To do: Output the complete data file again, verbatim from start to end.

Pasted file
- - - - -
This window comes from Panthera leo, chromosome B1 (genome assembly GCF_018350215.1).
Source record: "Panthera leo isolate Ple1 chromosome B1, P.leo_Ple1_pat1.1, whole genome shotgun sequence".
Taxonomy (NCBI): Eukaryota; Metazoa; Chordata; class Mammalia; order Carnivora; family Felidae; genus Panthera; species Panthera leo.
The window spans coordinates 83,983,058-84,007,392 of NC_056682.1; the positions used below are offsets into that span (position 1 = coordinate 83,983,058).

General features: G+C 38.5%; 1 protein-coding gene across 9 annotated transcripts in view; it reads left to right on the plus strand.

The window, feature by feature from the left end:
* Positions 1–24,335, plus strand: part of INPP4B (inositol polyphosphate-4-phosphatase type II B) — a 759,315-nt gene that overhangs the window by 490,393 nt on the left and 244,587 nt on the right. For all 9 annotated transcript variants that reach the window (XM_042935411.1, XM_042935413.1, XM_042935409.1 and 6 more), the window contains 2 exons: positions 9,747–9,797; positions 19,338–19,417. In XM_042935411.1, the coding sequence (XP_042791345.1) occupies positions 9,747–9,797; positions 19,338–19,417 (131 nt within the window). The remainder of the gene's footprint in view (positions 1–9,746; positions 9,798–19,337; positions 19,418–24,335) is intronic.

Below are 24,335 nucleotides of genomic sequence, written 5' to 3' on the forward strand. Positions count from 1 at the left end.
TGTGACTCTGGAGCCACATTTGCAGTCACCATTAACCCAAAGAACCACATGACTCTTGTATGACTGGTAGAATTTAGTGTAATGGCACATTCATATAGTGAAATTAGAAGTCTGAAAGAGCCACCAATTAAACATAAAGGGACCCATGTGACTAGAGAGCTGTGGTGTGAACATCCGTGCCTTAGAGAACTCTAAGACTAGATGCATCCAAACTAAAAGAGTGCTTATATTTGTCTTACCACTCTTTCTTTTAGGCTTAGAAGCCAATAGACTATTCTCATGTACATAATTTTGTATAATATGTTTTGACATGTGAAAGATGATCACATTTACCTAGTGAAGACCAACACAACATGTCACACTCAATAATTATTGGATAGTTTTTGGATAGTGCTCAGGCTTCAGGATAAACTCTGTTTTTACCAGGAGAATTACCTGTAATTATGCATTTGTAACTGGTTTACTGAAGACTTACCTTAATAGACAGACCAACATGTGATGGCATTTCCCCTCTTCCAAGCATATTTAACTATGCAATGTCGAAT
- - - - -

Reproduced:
This window comes from Panthera leo, chromosome B1 (genome assembly GCF_018350215.1).
Source record: "Panthera leo isolate Ple1 chromosome B1, P.leo_Ple1_pat1.1, whole genome shotgun sequence".
Taxonomy (NCBI): Eukaryota; Metazoa; Chordata; class Mammalia; order Carnivora; family Felidae; genus Panthera; species Panthera leo.
The window spans coordinates 83,983,058-84,007,392 of NC_056682.1; the positions used below are offsets into that span (position 1 = coordinate 83,983,058).

General features: G+C 38.5%; 1 protein-coding gene across 9 annotated transcripts in view; it reads left to right on the plus strand.

The window, feature by feature from the left end:
* Positions 1–24,335, plus strand: part of INPP4B (inositol polyphosphate-4-phosphatase type II B) — a 759,315-nt gene that overhangs the window by 490,393 nt on the left and 244,587 nt on the right. For all 9 annotated transcript variants that reach the window (XM_042935411.1, XM_042935413.1, XM_042935409.1 and 6 more), the window contains 2 exons: positions 9,747–9,797; positions 19,338–19,417. In XM_042935411.1, the coding sequence (XP_042791345.1) occupies positions 9,747–9,797; positions 19,338–19,417 (131 nt within the window). The remainder of the gene's footprint in view (positions 1–9,746; positions 9,798–19,337; positions 19,418–24,335) is intronic.

Below are 24,335 nucleotides of genomic sequence, written 5' to 3' on the forward strand. Positions count from 1 at the left end.
TGTGACTCTGGAGCCACATTTGCAGTCACCATTAACCCAAAGAACCACATGACTCTTGTATGACTGGTAGAATTTAGTGTAATGGCACATTCATATAGTGAAATTAGAAGTCTGAAAGAGCCACCAATTAAACATAAAGGGACCCATGTGACTAGAGAGCTGTGGTGTGAACATCCGTGCCTTAGAGAACTCTAAGACTAGATGCATCCAAACTAAAAGAGTGCTTATATTTGTCTTACCACTCTTTCTTTTAGGCTTAGAAGCCAATAGACTATTCTCATGTACATAATTTTGTATAATATGTTTTGACATGTGAAAGATGATCACATTTACCTAGTGAAGACCAACACAACATGTCACACTCAATAATTATTGGATAGTTTTTGGATAGTGCTCAGGCTTCAGGATAAACTCTGTTTTTACCAGGAGAATTACCTGTAATTATGCATTTGTAACTGGTTTACTGAAGACTTACCTTAATAGACAGACCAACATGTGATGGCATTTCCCCTCTTCCAAGCATATTTAACTATGCAATGTCGAAT